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Free Cell

Student Activity: 


I’m addicted to Free Cell, a game on our computer.
At the moment I’ve won 3300 games, which is 60% of the games I've played.
I’d like to be able to say that I had won two-thirds of the games that I had played.

How many games would I have to win in a row to get to the two-thirds winning mark?

 

Achievement Objectives:

Achievement Objective: NA4-3: Find fractions, decimals, and percentages of amounts expressed as whole numbers, simple fractions, and decimals.
AO elaboration and other teaching resources
Achievement Objective: NA4-5: Know the equivalent decimal and percentage forms for everyday fractions.
AO elaboration and other teaching resources
Achievement Objective: NA4-7: Form and solve simple linear equations.
AO elaboration and other teaching resources

Specific Learning Outcomes: 
Solve problems involving fractions and percentages
Devise and use problem solving strategies (guess and check, be systematic, look for a pattern, make a table)
Description of mathematics: 

To solve this problem the students must read carefully the information they are given, and decide how to use this to find an unknown amount.

An algebraic approach is desirable, but it may not be intuitively used by students.

The algebraic solution given will provide a foundation for a valuable discussion with students.

Activity: 

The Problem

I’m addicted to Free Cell, a game on our computer. At the moment I’ve won 3300 games, which is 60% of the games I've played. I’d like to be able to say that I had won two-thirds of the games that I had played. How many games would I have to win in a row to get to the two-thirds winning mark?

Teaching sequence

  1. Write 2/3 on the board and ask the students to tell you all they know about it. (For example: it’s a fraction; it means 2 out of 3 parts; it’s the same as 4/6; …)
  2. Pose the problem to the class. Ask them to retell the problem using their own words to ensure that they all understand what is required.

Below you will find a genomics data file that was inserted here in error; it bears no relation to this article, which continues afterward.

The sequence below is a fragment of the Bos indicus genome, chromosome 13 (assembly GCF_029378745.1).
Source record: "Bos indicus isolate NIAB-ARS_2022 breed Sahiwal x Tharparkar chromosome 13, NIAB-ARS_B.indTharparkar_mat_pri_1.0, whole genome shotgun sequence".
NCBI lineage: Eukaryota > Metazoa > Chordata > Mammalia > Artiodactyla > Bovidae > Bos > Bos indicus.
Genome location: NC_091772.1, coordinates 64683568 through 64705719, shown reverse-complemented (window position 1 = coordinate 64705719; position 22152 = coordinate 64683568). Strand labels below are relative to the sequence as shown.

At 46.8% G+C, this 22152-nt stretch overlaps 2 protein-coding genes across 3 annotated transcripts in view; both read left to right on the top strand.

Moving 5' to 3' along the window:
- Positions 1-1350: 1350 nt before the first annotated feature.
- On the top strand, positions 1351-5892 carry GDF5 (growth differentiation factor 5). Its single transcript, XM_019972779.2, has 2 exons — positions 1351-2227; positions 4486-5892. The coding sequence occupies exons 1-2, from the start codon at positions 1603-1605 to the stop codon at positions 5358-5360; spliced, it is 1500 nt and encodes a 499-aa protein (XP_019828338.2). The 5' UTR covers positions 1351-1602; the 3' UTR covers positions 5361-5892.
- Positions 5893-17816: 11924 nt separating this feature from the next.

3. As the students solve the problem ask questions that focus on their understanding of percentages and fractions:
    What is a percentage?
    Would you rather have 2/3 or 60% of a chocolate bar? Why?
    Show me how you calculate 2/3 of 120 using the calculator.
    Tell me how you started the problem. Why did you start in that way?
    Are you convinced that you have the correct answer? Why?
  4. Tell the students that they need to record their solutions for display.
  5. Share solutions.

Other Contexts

 other electronic games

Solution

The information given is:
I have won 60% of my games. This number is 3300 so I can find the number of games that I have played. This is because 3300/games played = 60/100. So games played = (3300 x 100)/60 = 5500.
I’m going to play some more games and I’m going to win them all. So 2/3 = (3300 + more games) / (5500 + more games). In the table below, I’ll let the fraction on the right be F. This is now set up for a ‘guess and improve’ strategy and the use of a table.

More games playedFCompared to 2/3
1000.6071too small – increase games played
10000.6615too small – increase games played
20000.7067too large – decrease games played
15000.6857too large – decrease games played
13000.6765too large – decrease games played
12000.6716too large – decrease games played
11000.6667Bang on!

So if I play another 1100 games and win them all, then I shall have won two-thirds of all the games I have played. 

Algebraic approach: We already know that 2/3 = (3300 + more games) / (5500 + more games). So let m = more games and we then have 2/3 = (330 + m)/ (5500 + m). Multiplying both sides by 3 and 5500 + m gives 2(5500 + m) = 3(3300 + m),
so 11000 + 2m = 9900 + 3m,
or m = 1100.

AttachmentSize
FreeCell.pdf184.56 KB
HeKemuRorohiko.pdf245.03 KB